So that's optionality. Pfizer was (and still is) a blue chip (now with the blue pill :), if one had bought it then at $5, one could enjoy the blue chip growth (maybe just single digit) and collect a stable dividend (2-3% dividend yield). If Viagra didn't happen, then it's decent growth, or rather, just blue chip growth and dividend. But when Viagra happened, then we are off to the moon. In fact the stock raced very early on as the market simply got excited even before the drug was launched. It more than doubled from 1996 to 1997 despite cashflow being weak in 1997 at only $600m (normally it should be above a billion dollars. Today Pfizer is a $200 billion market cap company.

Let's move back to Vicom. So what's the optionality? I see a few:

1. Price increase for inspection
2. Overseas growth
3. Buyout by ComfortDelgro

The first optionality is just about the timing of price increase. At some point, prices go up like everything else in Singapore. We just don't know if it is 2 years or 5 years. The history shows that the industry had a habit of raising the inspection fee every few years. It was $50 in 1997, then it was raised to $54 in 2001, then $56 in 2005 and then $58 in 2006. Based on its website, current fees are $62 inclusive of GST. This relentless price increase would simply continue bcos first it is nothing compared to the price of the vehicle (more than S$100k in Singapore today for a 1.6L car) and the other costs such as fuel, maintenance and what not. Every price increase again drop directly to its bottomline since there is very little cost in between. So even with the population of vehicle stagnates, Vicom can enjoy revenue growth. This is the beauty. Guaranteed revenue growth. Of course, the cherry on the cake is that Singapore's vehicle population will only go up. We need more buses, trucks, taxis every year. Passenger cars will also just keep growing bcos it is an aspiration to own an expensive car in this warped bubble on a little red dot. The market doesn't see this now, but when it does, that's when our option gets exercised!

Overseas growth is a new angle that is not being talked about right now. But the potential is huge. Singapore, for good reasons, is seen as a leader in standards by our neighbours and a few of them are very happy to bring Singapore companies into their country so as to learn from us. Vicom talks about opportunities in Vietnam. In the same vein, countries like Myanmar, Laos, Cambodia would one day require inspection and testing. Imagine if Vicom could just get 1 or 2 of these markets, or rather just a small slice of one of these markets, the potential is a huge increase in revenue. Vietnam alone has 100m people. Of course, this scenario is still pretty remote. There is nothing concrete yet.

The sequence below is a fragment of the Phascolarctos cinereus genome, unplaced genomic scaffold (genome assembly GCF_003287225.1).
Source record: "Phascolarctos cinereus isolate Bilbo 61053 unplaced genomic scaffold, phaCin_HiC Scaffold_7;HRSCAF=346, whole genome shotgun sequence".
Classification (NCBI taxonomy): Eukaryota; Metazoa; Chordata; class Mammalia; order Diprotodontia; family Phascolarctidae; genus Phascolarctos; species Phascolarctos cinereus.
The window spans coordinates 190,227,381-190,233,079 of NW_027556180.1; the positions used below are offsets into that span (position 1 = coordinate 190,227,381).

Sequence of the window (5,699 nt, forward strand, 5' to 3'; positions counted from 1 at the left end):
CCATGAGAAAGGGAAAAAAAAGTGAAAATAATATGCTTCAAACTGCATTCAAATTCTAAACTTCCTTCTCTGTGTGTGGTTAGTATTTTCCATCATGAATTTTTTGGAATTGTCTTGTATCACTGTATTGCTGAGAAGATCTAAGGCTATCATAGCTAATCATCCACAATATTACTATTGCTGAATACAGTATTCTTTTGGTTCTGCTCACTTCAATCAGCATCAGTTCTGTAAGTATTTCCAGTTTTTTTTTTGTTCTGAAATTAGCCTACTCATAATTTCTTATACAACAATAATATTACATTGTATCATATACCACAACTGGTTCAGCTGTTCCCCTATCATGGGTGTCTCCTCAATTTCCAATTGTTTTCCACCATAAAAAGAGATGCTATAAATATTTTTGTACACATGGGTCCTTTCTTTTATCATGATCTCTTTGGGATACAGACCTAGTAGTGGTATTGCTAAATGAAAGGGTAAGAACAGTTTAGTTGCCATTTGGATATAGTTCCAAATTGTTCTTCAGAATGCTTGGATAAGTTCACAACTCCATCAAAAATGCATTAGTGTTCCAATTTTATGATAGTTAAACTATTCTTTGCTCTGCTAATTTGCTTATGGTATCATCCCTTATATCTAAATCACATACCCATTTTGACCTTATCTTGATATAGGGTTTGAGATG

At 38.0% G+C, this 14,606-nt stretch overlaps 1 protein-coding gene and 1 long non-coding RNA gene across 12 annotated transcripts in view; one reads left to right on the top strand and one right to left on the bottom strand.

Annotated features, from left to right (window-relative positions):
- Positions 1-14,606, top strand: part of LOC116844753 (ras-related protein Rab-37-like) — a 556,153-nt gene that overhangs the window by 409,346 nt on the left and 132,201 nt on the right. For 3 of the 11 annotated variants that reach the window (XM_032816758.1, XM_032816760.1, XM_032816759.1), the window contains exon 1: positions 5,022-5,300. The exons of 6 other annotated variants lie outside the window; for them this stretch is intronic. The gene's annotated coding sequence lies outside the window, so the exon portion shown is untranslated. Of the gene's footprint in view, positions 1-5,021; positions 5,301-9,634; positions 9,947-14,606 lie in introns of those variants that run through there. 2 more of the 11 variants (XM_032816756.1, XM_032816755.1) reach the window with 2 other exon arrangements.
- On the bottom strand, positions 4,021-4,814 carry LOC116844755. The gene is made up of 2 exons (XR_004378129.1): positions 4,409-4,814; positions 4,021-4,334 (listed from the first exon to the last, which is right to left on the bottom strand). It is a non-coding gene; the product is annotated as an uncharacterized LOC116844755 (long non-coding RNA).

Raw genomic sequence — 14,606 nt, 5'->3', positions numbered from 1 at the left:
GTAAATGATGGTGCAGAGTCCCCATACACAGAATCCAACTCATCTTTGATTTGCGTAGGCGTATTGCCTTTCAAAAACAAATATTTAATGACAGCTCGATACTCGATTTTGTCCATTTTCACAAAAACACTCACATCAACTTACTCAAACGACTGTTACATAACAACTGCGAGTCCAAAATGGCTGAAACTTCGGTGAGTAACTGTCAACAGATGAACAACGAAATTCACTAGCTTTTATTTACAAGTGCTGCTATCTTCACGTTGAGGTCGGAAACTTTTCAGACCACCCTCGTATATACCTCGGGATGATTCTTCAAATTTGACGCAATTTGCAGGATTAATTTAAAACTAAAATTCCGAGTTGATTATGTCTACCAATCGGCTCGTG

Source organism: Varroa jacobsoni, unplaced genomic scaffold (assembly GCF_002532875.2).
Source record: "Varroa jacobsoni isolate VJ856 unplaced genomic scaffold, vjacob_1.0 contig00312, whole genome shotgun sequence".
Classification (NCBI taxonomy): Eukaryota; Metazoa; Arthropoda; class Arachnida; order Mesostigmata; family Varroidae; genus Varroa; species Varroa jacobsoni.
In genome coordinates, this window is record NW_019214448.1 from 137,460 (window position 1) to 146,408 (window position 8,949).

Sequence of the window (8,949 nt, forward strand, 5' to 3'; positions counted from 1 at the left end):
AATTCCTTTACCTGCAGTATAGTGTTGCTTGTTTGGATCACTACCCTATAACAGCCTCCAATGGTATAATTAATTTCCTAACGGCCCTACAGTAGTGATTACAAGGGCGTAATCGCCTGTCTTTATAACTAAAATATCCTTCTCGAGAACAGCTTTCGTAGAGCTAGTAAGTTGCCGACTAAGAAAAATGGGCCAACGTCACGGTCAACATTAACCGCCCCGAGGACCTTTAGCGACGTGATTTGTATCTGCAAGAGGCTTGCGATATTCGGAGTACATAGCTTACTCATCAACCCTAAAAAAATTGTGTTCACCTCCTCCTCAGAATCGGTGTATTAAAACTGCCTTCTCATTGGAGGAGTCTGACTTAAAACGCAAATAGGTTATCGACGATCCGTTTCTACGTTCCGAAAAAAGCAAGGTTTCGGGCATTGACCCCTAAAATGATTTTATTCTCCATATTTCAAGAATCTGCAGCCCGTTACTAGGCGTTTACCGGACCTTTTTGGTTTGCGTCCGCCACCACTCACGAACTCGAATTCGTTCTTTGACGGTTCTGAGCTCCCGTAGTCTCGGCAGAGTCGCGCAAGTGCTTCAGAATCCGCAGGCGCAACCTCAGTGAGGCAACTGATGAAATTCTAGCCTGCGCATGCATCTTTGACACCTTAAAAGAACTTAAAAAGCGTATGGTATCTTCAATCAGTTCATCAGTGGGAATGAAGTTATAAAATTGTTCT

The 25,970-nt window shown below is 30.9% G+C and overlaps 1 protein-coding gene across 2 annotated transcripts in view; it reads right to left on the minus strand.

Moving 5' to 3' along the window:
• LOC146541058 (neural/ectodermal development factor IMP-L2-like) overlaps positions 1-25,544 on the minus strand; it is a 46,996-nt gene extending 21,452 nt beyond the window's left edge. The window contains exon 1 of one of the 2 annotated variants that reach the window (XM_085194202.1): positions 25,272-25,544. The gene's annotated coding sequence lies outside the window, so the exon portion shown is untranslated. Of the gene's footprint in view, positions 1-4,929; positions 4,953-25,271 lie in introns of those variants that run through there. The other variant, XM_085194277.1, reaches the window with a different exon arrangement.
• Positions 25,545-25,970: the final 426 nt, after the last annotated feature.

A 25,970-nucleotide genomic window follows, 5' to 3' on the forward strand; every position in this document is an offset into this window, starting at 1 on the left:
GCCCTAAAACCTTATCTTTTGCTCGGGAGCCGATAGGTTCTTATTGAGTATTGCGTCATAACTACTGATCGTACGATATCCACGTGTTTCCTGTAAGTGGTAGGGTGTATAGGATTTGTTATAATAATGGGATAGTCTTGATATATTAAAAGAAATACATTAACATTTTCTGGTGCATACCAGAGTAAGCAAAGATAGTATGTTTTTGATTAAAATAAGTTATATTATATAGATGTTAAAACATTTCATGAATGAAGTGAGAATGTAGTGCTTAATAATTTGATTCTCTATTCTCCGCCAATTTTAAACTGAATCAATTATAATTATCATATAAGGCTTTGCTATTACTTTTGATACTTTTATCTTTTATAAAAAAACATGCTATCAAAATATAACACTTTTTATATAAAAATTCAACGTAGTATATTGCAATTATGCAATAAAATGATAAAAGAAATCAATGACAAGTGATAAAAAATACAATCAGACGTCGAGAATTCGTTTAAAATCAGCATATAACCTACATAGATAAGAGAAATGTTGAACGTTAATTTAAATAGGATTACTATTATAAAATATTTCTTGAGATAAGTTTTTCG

The last optionality is similarly remote though not zero probability. ComfortDelgro (CD) today owns 67% of Vicom and it is not inconceivable for them to buyout Vicom given that it's such a lucrative business. Why give away that 33% to others? Of course they also want to buy back at a good price which is why nothing has been done all these years after the stock ran from 50c to $5. So the other way to look at this is that if Vicom falls too much, Big Brother CD will just buy it out. Hence there is an inherent floor price to this stock. Our downside is capped much like a call option.

In a red dot not so far away... car wars

But given that Vicom is now a $500m company. CD needs to raise $150m to buy the 33% it doesn't own. With its woes, thanks to Uber and Grab, it would rather put money into this car sharing war to defend itself than to buy back Vicom. (CD only made $100m in free cash flow last year. So it's not a small sum for them, although one could argue that effectively they only need to raise $50m since Vicom has $100m on its balance sheet!) In any case, it might just be status quo for now. Some day they might buy Vicom, but not today.

To sum it up, Vicom has all these optionalities, but it is hard to put them into numbers. So we are paying c.$400m (after accounting for the $100m on its own balance sheet) for a steady $30m free cash flow. This translates to 7.5% free cash flow yield or 13x PE after adjusting for cash. The rest of the options, if it happens, comes free. With bank account interest rate at 1%, property rental yield at 2%, I would say 7.5% yield is pretty decent. In fact, 4% (or more in the future) would come back annually as dividends since they don't know how to deploy the huge amount cash coming annually.

That's basically why Vicom is a buy! Read from the first post.

This author owns Vicom.